Greece: Kefalonia In a Day – Beaches, Caves, and Cocktails

It stormed in the middle of the night, cleansing the air so that today feels fresh as opposed to the usual 32 degree, muggy heat. It’s actually breathable.

We dive right in to our day of tourist activities by driving to the Drogarati cave.
We pay 5€ for entry and start our descent down a steep set of zigzagging stairways. We’re surrounded by tourists from a couple different nationalities, but I overhear a French woman tell her friends “there are lots of Greek people here so you know it’s going to be good”.
Agreed, lady.

I haven’t been to a ton of caves, but I find them really interesting. The world is a weird place. Why does this giant hole in a rock just exist? Who decided it was a good idea to come down here and find it?
Stalactites hang from all over, releasing the occasional drop of water down onto unsuspecting visitors’ heads. A pathway has been paved and some lights have been installed, but it’s very tastefully done, unlike the multi coloured party lights I remember illuminating the cave in Ha Long Bay.

Google image of Ha Long Bay being a little extra. Drogarati was much more chilled.

There is a big empty open space at the back of the cave, where they sometimes hold concerts. How rad! I want to go to a cave concert! New bucket list item.

Where the concerts are held. Should have started singing.

The day has grown quite hot again, despite how cool it was this morning. I forget how melty it is until we’re climbing out of the cave and are hit with a wall of humid heat. It was so nice down there! Take me back! But there’s no time. On to the next one.
The Melissani Cave, which I’m almost certain you’ve seen photos of on Instagram recently, is just 5 minutes from Drogarati.
We, and many of the same cars we saw parked at the last cave, head over to tour the underground lake. When we pull into the parking lot, we see an OFFENSIVE amount of coach tour busses. Like easily 6 or more. That’s at least 300 people. Plus the small groups like us. There is a line up around the corner, and I estimate we’ll be waiting a minimum of an hour. Maybe 2. Maybe more. Hell. Nah. I hate lines, and we’ve got stuff to do!! Places to go and things to see! We decide to come back later and hope it’s less of a zoo.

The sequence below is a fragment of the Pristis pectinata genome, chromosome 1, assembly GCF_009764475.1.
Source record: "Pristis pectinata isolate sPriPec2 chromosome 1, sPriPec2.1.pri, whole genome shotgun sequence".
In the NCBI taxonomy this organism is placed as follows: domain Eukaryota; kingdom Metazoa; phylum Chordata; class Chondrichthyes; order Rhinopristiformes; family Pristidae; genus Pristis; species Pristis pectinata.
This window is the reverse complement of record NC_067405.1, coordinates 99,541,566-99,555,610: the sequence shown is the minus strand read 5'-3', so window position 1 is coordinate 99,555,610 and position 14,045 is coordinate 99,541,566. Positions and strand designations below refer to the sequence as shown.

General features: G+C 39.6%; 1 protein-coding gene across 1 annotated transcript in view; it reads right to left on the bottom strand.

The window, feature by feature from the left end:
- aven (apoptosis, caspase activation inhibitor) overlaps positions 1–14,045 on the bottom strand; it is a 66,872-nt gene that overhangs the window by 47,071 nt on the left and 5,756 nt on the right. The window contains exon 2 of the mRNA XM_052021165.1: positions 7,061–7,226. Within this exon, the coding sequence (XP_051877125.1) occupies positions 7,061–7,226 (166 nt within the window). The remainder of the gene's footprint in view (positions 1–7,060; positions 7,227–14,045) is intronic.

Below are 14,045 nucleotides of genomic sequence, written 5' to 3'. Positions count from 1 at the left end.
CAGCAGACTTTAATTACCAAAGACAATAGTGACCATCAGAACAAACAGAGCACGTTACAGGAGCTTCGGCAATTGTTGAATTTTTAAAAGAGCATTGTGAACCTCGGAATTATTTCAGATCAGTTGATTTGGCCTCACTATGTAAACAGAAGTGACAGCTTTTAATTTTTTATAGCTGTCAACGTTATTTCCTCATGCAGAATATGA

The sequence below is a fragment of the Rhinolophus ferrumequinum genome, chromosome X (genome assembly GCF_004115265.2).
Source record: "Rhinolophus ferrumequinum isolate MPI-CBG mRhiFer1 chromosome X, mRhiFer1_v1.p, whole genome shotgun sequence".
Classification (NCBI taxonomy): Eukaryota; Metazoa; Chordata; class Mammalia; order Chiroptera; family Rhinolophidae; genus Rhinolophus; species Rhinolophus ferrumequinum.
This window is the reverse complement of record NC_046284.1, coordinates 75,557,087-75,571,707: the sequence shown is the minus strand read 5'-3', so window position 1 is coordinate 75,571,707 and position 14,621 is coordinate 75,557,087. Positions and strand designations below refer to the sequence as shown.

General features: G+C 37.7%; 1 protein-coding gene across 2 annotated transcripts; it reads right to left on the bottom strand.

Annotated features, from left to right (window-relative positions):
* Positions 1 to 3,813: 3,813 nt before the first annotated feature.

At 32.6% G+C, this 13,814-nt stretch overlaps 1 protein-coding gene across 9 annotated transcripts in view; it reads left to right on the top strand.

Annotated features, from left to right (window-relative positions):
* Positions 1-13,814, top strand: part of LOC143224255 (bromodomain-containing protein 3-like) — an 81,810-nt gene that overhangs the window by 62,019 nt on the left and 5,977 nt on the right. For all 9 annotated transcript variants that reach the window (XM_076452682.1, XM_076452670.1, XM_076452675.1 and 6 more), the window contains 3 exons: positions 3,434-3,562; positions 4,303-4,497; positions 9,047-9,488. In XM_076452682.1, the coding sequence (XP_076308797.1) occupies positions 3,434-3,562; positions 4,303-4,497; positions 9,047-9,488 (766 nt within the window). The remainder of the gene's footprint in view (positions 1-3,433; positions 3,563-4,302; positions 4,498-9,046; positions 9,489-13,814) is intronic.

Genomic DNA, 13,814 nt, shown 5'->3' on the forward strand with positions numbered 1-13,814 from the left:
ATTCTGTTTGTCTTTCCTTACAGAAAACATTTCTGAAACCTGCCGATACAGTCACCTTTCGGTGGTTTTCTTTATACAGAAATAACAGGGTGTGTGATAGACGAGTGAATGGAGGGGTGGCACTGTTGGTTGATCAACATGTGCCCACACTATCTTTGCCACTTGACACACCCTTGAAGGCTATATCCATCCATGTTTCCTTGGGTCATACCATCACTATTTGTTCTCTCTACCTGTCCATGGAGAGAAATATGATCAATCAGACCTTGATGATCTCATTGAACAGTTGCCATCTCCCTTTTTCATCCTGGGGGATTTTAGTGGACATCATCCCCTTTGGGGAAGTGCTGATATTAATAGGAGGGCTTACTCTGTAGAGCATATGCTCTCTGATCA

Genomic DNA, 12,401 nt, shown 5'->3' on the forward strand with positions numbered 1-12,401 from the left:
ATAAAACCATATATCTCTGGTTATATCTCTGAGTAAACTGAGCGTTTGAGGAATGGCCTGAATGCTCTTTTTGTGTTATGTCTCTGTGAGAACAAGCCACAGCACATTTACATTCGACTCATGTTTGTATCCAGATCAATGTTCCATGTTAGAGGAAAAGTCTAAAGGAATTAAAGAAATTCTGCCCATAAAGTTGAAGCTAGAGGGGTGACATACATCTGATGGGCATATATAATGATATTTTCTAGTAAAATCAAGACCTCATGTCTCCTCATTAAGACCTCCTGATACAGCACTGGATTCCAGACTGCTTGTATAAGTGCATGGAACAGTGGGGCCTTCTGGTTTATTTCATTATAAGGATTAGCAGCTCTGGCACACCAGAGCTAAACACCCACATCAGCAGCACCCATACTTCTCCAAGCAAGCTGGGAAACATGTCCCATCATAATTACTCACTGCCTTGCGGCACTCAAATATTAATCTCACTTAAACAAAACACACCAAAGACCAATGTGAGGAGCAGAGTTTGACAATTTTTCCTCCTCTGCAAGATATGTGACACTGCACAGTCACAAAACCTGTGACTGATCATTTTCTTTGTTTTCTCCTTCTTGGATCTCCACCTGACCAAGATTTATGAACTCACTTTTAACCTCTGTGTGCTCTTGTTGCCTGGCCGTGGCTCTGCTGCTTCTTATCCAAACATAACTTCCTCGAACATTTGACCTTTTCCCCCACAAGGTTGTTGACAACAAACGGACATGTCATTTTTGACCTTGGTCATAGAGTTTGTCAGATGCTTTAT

Instead we drive up to the North of the island to Myrtos beach. True to what you’d expect from the beautiful Greek islands, Myrtos is another blue-hued dream. My temporary family posts up on the beach, but I’m more drawn to the far end of the shore, where there are no people in sight. I go for a walk and maneuver my way through the rocky shore to a boulder where I can sit on my own and watch the waves crashing. I can’t fathom why no one else is out here, but similar to the caves in Zakynthos, I’m happy to have it all to myself.



For lunch, we head to a small port town called Agia Efimia, as it’s between Myrtos and Melissani. I order a “tower of vegetables” which is exactly what it sounds like – grilled veg piled on top of each other and drizzled in balsamic vinegar. I will be attempting to cook this myself sometime. Seems easy enough, even for me!!

Agia Efimia

We arrive at Melissani around 5:30pm. I’m sure we’ve lost the prime in-cave-photo sunlight, but the hoards of coach bus humans have long gone, and we don’t have to wait at all, so I’d classify this as a huge win! After paying a measly 7€ for what I assume is the most popular tourist attraction on the island, we follow a path to the underground lake. The ceiling of the cave collapsed in the 60s after an earthquake, exposing this underground treasure. We board a row boat with another family, and are taken through the turquoise water to another connected section of the lake where the roof is still intact. I hope there isn’t another earthquake at this very moment because I swear the roof of this cave has a perfectly circular shape that looks suspiciously ready to mirror it’s neighbour and cave the hell in. The boat rower assures me it’s fine, but is he a geologist? No. He just has some mad singing skills and intense rowing muscles.

So much nicer in person – but you get the idea.

I ask why boats are the only way to see the cave, and we can’t swim through the beautiful clear water. Fun fact: some poisonous eels have the audacity to live here, ruining it for everyone else. Extremely inconsiderate.

We go back to the hotel to recharge our literal and metaphorical batteries. All our phones were dead by the time we left Melissani, and it’s been an eventful day.
Skala is a beach town just a short drive south of where we’re staying so we decide to go there for dinner and some drinks. It’s an extremely posh area and I regret being too lazy to dress up at all. I mean, I put on a dress, but I’m wearing 3€ Primark Keds knockoffs… In contrast, Abi and her Mom both looks on point and fit in with the fancy atmosphere. Ah well.

We visit a cool little spot called Captain’s Bar, just off the main beach strip and decorated with beautiful white fabric, draped around a large tree, and covered in tiny white lights. They serve fancy and (some) absurdly large cocktails, and have an extremely enthusiastic waiter. He falls in love with Abi instantly which lands us some free shots, hollllaaaa! We leave after one drink to go in search of dinner, where we enjoy rose and some Greek cuisine. Everything closes absurdly early in this little beach town, so we find ourselves back at Captain’s Bar and stay until they close.

Today’s Spending:
5€ Drogarati Cave
7€ Melissani Underwater Lake
10€ Lunch
7.50€ My share of car rental
17.50€ my share of room
5€ dinner/drinks (My vacation fam picked up the tab; SO NICE!)

Total: 52€. Double Yikes.

The target is 25€ a day or less. I need to chill. 

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